A Conversation with Ruofan

Ruofan Chen (b. 1996, Hubei, China) is based in London. She holds an MFA degree from the Royal College of Art, London, and a BFA degree with honors from the School of Visual Arts, New York. Her recent works focus on the flow of human emotions as they relate to technology. Chen loves to demonstrate the subtle emotions of life and express them through a combination of nature and technology. Chen has held solo exhibitions at Powerlong Art Center, Xiamen (2020) and Paper Gallery, Manchester (2020), and participated in extensive global institutional exhibitions, including Tang Contemporary Art, Hong-Kong (2021), Yuan Art Museum, Beijing (2021), Royal Scottish Academy, Edinburgh (2021), West Bund Art Center, Shanghai (2020), Southwark Park Galleries, London (2020), and others.

Q: How would you describe yourself, as an artist, and how do you typically describe your work?

A: My recent works focus on the change and flow of human emotions in the current technological age. I like to capture the subtle emotions in life and express them through the combination of nature and technology. This nuance, I believe, makes a significant impact on the audience. If you look at my “Timescape,” every individual piece of gravel looks very tiny alone, but together they have a majestic power when they morph into and form a desert. I like to try different materials as an artist, which is also why I’m delighted to create NFT art. Artists should not limit themselves to a specific material preference but need to actively find the most suitable material for a specific expression, so that the form of the work fits its ideas as much as possible.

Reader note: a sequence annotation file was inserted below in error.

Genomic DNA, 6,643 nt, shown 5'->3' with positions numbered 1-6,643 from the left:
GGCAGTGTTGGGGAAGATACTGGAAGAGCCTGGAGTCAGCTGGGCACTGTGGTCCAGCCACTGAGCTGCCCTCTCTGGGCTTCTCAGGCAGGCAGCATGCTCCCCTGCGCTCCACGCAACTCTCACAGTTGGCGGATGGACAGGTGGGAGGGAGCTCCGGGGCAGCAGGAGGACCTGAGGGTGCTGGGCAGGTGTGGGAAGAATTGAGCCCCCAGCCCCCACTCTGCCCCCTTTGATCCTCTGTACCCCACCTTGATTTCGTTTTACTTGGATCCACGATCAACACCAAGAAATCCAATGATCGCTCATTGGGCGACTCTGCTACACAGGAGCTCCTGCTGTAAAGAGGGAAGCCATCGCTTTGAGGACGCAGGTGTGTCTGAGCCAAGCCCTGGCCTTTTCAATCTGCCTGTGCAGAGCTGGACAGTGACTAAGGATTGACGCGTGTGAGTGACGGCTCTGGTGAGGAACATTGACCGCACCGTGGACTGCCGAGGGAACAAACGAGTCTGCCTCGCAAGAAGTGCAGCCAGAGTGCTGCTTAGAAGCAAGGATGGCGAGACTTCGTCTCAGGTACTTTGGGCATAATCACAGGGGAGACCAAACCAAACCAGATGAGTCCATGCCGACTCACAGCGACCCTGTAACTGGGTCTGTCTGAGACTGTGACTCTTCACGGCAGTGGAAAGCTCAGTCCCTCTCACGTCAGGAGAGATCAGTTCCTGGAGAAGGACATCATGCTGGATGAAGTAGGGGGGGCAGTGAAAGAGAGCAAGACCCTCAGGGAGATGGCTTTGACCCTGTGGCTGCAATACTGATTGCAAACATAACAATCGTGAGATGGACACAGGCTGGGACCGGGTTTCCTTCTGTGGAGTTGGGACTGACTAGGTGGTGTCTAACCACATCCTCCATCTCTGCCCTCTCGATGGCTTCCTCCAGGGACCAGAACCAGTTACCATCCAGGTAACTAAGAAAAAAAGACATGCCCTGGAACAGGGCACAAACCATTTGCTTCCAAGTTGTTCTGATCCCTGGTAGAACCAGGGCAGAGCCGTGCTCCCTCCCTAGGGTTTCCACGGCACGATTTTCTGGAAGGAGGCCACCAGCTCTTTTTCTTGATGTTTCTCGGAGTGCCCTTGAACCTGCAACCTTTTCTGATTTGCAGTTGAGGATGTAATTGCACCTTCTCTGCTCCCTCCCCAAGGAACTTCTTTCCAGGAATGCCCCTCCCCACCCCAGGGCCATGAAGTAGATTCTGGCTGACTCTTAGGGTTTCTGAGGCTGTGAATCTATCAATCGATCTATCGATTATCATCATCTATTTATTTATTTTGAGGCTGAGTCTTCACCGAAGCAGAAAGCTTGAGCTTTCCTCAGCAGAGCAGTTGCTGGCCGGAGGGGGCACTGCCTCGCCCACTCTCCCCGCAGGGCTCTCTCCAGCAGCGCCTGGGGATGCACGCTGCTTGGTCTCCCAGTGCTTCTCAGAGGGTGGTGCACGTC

Q: What are your working methods? What first drew you to make work about, on, and for the internet?

A: I tried a variety of mediums, and each of them has a different method of creation, so how to arrange and combine them has been always interesting to me. There are a lot of thoughts about technology and traditional media in my recent works, which are often simulated by digital software, and then either reproduced in sculpture or painting, or combined to create new sparks for future artwork. The pandemic has genuinely inspired me to work on the internet and in digital media. It has also given my life more time to coexist with the virtual world and makes me have a deeper connection with technology; my inspiration often comes from this, that is, the impact of the technological advancements happening around me.

Q: Why did you get into the NFT space? How long have you been doing NFT artwork?

A: I am very happy to try different mediums, and my previous works have involved a lot of digital art, as well as, the combination of digital art and traditional media, so it was inevitable for me to try NFTs. This is my first NFT; I think more attempts will be made in the NFT space soon.

Q: What’s next from an NFT art perspective? What is one piece of advice you would give to other aspiring NFT artists?

A: I think the future of NFT art should not be limited to any platform, art museum, or gallery, and ultimately NFT art will become an object that is intertwined with and constantly affects our lives and society. In terms of advice, I would recommend that NFT artists follow their heart and not be led by the market. Artists must put into their NFT what they want to express, to enhance the creative value of its art.

Q: Do you have any non-art related aspirations in life?

A: Yes, I enjoy taking my beloved dog traveling around the world and making delicious, home-cooked meals for my family.